61. Memorandum From the Director of the Office of International Financial and Development Affairs (Corbett) to the Assistant Secretary of State for Economic Affairs (Waugh)1


  • Mr. Holland’s Memorandum on Export-Import Bank2

For your use there follows a few comments on Henry Holland’s paper on the Export-Import Bank.


In the first place, there is an overemphasis on the importance of the ECLA proposals in relation to Bank policy. A vigorous and active Bank in Latin America is something we have long wanted. Such an institution will serve our interests and may reduce discontent created by the ECLA report. This discontent is worth worrying about but much more important is the creation of favorable and fair economic conditions in Latin America. An enlightened loan policy can contribute but trading conditions and domestic policies of the countries are perhaps more important.

How to deal with ECLA and Prebisch3 is another matter. The ECLA report plays upon suspicions and frustrations in a skillful manner and provides a convenient explanation of some of the economic difficulties in Latin America, properly attributable in major part to deficiencies of the countries themselves. Our task is to get the countries to recognize that their own actions underlie much of their problem and cease seeking a “foreign scapegoat”. For obvious reasons it will not be easy and, indeed, may not be possible. In any event, mixing a discussion of the Bank with this subject tends to obscure a consideration of both problems by the process of oversimplification.

There is also a great deal in the paper on private enterprise, initiative and investment. Here he seems to be setting up a straw man unless he has some specific cases which concern him. There is little, if any, evidence of complaints from private business that the Bank has encouraged socialization of industry and, as far as I know, [Page 320] no attempts have been made. The closest we have come to it, I suppose, is the Argentine steel mill but this case rather proves the difficulty of conclusive determination of the issues. On the other hand, the Bank has religiously stayed away from oil development. With respect to public utilities, I believe that American and Foreign Power has received a full measure of support from the Government and the Bank in the maintenance of their position.


Specific recommendations respecting the Bank are made on pages 6 and 7 of the memorandum.

Recommendations (d) and (e) relate to interest and maturity of the Bank’s loans. While one might argue that the interest rate formula produces too high a rate, nothing prevents the Bank from extending maturities. On long-term projects the Bank now lends at about 20–25 years. Should these be extended? With respect to the interest rate a more valid comparison than the one offered—rates on similar loans in the U.S.—would be the rate at which the IBRD lends. Cost of money and Export-Import Bank profits would permit lower rates but beyond a request to review and a suggestion that loans to private borrowers should not pay a premium, I have now no specific suggestions.

Recommendation (i) suggests giving Eximbank preference over IBRD loans, “particularly those which can be made to private enterprise without governmental guarantee”. Actually, the IBRD cannot make loans without government guarantee. Loans which have a special national interest should be handled by Export-Import Bank (e.g. Inter-American Highway loans). Or is it the notion to convert IBRD loans into private loans and take them to the Eximbank? This seems unlikely. The recommendation is very confused.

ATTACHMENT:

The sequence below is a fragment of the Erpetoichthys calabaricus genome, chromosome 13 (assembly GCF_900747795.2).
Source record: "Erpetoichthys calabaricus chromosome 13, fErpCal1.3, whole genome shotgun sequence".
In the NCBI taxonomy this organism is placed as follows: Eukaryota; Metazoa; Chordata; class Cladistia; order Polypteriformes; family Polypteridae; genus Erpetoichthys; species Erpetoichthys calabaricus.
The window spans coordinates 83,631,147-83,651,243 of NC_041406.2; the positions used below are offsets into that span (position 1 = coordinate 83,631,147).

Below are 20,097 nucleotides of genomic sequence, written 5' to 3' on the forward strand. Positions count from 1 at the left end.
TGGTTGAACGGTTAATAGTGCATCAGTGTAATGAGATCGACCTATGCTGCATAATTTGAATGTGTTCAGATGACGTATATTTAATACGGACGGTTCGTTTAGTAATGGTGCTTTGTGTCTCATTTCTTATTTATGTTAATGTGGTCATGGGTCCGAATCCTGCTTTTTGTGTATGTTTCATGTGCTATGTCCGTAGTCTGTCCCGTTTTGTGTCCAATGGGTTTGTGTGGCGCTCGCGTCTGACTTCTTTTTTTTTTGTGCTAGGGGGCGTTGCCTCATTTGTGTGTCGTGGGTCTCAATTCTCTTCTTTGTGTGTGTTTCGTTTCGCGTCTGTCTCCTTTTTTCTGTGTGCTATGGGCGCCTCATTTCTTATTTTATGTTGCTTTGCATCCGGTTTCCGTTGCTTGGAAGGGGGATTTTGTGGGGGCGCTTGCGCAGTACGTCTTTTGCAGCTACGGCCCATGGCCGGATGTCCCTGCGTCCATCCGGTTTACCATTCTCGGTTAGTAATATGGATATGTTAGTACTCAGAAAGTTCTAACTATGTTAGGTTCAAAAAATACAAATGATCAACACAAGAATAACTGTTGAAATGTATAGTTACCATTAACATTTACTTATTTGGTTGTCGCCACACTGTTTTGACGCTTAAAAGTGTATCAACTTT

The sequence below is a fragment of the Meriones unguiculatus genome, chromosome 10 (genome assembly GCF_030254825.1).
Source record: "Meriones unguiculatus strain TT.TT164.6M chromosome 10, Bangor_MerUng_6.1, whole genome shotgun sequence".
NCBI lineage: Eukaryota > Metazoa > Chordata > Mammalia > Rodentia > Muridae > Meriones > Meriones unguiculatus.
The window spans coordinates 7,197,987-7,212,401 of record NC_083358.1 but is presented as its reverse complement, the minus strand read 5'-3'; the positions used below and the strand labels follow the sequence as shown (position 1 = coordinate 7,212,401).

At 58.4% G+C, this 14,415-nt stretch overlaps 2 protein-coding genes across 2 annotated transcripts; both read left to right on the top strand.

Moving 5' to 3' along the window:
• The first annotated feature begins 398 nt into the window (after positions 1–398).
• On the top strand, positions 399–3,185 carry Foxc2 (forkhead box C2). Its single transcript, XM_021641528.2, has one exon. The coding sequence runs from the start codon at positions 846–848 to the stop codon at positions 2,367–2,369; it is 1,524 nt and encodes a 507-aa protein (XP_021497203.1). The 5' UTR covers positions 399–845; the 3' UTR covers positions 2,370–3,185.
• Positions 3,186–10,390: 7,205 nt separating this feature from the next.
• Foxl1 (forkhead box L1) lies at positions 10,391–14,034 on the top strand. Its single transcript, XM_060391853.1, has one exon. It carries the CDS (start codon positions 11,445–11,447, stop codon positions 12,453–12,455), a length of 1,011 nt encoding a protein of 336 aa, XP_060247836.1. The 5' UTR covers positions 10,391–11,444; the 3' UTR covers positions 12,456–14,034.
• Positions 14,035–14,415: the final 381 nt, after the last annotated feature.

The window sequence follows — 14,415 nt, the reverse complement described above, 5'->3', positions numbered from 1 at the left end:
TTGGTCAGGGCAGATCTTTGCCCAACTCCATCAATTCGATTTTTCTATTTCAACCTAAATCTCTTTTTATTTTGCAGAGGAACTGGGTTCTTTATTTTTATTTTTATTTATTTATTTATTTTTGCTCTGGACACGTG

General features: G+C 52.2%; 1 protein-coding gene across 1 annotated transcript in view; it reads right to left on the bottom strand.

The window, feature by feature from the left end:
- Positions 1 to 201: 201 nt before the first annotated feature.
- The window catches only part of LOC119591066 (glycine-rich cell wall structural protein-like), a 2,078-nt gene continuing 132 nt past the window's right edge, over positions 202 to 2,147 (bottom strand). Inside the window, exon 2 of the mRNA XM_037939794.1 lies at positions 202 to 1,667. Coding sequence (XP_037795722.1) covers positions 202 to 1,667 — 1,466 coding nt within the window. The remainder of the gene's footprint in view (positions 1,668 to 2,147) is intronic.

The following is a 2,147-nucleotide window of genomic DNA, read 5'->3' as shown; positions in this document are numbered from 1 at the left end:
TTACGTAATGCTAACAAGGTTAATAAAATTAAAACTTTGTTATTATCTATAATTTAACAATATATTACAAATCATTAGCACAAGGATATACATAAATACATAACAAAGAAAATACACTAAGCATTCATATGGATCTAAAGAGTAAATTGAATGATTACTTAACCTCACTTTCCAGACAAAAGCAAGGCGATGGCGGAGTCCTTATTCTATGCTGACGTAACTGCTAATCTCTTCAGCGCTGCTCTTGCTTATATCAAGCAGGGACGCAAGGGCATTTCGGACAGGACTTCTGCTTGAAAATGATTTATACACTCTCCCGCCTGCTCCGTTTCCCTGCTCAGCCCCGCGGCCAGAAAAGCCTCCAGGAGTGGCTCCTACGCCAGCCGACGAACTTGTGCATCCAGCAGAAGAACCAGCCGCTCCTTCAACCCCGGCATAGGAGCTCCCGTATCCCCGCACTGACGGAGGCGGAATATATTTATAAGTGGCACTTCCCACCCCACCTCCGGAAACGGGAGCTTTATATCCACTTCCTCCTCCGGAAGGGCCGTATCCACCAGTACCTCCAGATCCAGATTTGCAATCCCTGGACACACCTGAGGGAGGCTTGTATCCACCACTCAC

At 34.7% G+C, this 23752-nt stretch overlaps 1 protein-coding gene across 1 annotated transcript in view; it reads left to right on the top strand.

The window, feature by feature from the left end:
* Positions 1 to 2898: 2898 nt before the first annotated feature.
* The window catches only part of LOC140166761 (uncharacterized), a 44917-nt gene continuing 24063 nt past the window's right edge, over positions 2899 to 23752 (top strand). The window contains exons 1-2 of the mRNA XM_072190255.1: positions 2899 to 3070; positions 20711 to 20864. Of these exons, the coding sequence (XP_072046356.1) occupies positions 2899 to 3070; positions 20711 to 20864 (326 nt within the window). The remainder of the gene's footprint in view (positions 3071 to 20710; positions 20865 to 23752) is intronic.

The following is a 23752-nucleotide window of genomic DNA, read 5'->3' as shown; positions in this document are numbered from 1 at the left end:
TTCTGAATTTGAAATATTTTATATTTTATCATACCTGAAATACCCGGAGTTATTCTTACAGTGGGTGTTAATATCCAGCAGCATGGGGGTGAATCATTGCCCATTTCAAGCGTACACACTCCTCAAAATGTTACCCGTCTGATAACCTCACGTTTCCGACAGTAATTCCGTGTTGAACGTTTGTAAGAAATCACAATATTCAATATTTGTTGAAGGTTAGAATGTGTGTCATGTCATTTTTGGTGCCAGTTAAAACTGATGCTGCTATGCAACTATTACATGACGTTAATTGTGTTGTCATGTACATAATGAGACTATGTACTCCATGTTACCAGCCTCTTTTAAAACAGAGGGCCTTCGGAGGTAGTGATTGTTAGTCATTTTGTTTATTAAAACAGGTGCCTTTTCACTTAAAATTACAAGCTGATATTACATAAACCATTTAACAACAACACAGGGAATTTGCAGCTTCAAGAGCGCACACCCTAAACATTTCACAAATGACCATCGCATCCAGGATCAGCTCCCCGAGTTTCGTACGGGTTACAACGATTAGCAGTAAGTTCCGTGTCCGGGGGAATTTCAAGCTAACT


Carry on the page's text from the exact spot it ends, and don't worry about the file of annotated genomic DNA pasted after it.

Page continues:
The Bank is willing to sell loans out of its portfolio with or without its guarantee as suggested in recommendation (j).

The recommendation (k) that the Bank market its own securities has been kicked around from time to time. The Bank has never pleaded shortage of money for not making loans. There is a disposition against fragmenting U.S. Government financing by allowing agencies to issues securities which are backed by the full faith and credit of the U.S. In any event, this doesn’t seem to get at the problem of expanding the Bank’s activities.

In general, the recommendations are not developed or supported by the discussion. Consequently, a proper assessment of them is not easy.


While the Bank’s activities have picked up considerably in recent months, there is still an incomplete understanding among borrowers of the type of loans in which the Bank is interested. The Bank could do more work country by country on the projects it [Page 321] believes to be important and could do much more about encouraging the countries to bring forward the right type of project.

The Bank is also reaching the point where it is concerned about credit to some countries (Chile, Bolivia, Brazil) and this is a matter which we should explore since our dependence in the Bank is great in Latin America.

  1. Source: Department of State, Central Files, 103–XMB/3–2955. Confidential.
  2. Apparent reference to Holland’s memorandum, supra. The page numbers and recommendation indicators cited herein, however, do not correspond exactly to those in Holland’s memorandum. No other memorandum from Holland to Waugh on the subject of Export-Import Bank lending policy with a late March 1955 date has been found in Department of State files.
  3. Raúl Prebisch, an Argentine economist; Executive Secretary, Economic Commission for Latin America (U.N.).